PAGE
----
Every year during the holidays, consumers tend to make more purchases on their credit cards because they want to increase their spending flexibility while still purchasing gifts for all their friends and family members.
This holiday season, in an attempt to draw more consumers into opening new accounts and spending more on them, many of the nation’s top credit card lenders are dramatically increasing the value of their rewards programs, according to a report from Reuters. For example, both Chase and Citibank are offering new borrowers $200 cash back after they spend their first $500 on the account. Other offers include 11 percent cash back on purchases made with a new Bank of America credit card.
Lenders are likely more eager to offer these rewards incentives these days for two reasons, the report said. First, because revenues have been significantly pared back by a slew of government regulations in the last two years, most recently by the limit on how much they could charge businesses for purchasing debit card transactions. Second, and perhaps more importantly, because they know consumers tend to increase spending during the holiday season, making it more likely that they will have to carry a balance from one month to the next.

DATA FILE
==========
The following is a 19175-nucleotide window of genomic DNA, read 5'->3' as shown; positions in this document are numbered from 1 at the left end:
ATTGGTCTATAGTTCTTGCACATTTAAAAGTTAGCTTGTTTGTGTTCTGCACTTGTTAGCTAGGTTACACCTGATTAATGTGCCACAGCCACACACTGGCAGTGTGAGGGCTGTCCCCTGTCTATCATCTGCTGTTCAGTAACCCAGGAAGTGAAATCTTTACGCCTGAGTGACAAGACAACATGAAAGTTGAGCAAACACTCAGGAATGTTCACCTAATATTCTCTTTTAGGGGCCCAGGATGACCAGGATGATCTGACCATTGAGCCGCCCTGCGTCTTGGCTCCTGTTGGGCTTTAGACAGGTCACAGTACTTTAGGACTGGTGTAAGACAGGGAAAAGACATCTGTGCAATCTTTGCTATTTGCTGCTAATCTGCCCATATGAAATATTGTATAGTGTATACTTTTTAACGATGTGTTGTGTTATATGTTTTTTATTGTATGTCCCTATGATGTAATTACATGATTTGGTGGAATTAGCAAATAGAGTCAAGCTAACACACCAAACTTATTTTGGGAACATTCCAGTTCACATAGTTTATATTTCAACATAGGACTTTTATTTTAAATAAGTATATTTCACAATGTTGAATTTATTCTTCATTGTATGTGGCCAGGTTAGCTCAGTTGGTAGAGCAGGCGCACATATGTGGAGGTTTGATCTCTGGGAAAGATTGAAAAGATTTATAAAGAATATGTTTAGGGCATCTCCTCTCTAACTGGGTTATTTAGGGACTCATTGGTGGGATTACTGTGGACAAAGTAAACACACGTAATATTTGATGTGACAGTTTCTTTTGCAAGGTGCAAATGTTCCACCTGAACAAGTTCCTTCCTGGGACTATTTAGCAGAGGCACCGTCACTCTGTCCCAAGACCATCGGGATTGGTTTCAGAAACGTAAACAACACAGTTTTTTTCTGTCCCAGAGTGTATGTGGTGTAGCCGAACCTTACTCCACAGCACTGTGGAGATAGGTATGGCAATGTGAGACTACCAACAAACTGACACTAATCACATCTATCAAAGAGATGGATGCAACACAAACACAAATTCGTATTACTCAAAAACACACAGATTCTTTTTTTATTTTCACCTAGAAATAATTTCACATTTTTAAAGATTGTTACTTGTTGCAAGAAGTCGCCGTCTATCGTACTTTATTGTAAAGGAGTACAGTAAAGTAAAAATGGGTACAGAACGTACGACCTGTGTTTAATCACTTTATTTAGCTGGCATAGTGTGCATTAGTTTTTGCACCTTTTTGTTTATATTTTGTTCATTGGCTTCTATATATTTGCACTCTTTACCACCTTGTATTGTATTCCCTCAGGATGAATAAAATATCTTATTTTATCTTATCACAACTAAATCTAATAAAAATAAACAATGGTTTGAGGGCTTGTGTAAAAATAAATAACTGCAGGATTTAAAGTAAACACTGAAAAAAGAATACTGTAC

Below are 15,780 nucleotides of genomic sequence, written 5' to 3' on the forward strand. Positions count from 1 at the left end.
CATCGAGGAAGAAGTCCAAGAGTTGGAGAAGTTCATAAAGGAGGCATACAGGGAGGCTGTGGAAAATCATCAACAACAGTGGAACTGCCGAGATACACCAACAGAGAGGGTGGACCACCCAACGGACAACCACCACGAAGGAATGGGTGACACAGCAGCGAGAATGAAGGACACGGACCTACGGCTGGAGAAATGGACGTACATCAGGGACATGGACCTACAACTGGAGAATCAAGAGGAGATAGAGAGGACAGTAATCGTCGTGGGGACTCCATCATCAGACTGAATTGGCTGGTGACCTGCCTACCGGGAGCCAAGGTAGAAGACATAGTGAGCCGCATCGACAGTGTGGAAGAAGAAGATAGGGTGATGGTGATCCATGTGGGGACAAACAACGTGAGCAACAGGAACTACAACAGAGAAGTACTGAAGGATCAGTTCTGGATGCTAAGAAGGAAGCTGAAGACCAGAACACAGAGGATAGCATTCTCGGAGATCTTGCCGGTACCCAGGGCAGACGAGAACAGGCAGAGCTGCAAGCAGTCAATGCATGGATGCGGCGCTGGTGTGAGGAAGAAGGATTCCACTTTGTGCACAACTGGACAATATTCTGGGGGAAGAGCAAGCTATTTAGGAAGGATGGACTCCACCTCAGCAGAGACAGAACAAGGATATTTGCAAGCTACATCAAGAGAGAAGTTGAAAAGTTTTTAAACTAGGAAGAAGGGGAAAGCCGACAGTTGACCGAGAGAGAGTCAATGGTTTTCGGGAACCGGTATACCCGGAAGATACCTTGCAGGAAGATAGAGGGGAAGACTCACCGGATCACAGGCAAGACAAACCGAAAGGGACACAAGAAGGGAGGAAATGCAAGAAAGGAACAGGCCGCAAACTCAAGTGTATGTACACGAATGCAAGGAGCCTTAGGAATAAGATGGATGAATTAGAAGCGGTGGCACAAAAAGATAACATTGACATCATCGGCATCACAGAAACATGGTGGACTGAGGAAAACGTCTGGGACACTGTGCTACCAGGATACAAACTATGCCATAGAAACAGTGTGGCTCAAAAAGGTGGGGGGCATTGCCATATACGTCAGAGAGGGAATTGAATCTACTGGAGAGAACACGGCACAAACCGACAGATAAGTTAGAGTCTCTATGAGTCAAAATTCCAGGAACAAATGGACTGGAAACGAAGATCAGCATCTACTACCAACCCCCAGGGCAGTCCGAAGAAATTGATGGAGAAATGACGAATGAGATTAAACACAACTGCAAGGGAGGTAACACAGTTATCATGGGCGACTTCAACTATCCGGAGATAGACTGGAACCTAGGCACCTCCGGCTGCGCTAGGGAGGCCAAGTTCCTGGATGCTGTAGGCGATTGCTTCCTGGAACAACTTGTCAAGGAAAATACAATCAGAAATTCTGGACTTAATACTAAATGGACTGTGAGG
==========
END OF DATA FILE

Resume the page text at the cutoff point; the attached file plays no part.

The latter reason may be more beneficial to lenders in the long run because rewards credit card accounts typically carry higher interest rates than those that have few or no additional benefits, the report said. As a consequence, those who spend a lot on their rewards account ahead of the holidays and don’t or can’t pay back the full balance at the end of the month will face more credit card debt than if they had made the purchases with another type of card.
As a consequence, it’s important to weigh whether the cost of these cards outweighs the increased value, and to keep in mind that these accounts are often only available to consumers with top-notch credit scores. Further, while lenders are boosting the value of these offers overall, they may make it more difficult to track down the most generous ones, the report said. Therefore, doing a bit of research to makes sure an offer makes financial sense before signing off on any agreement is also important.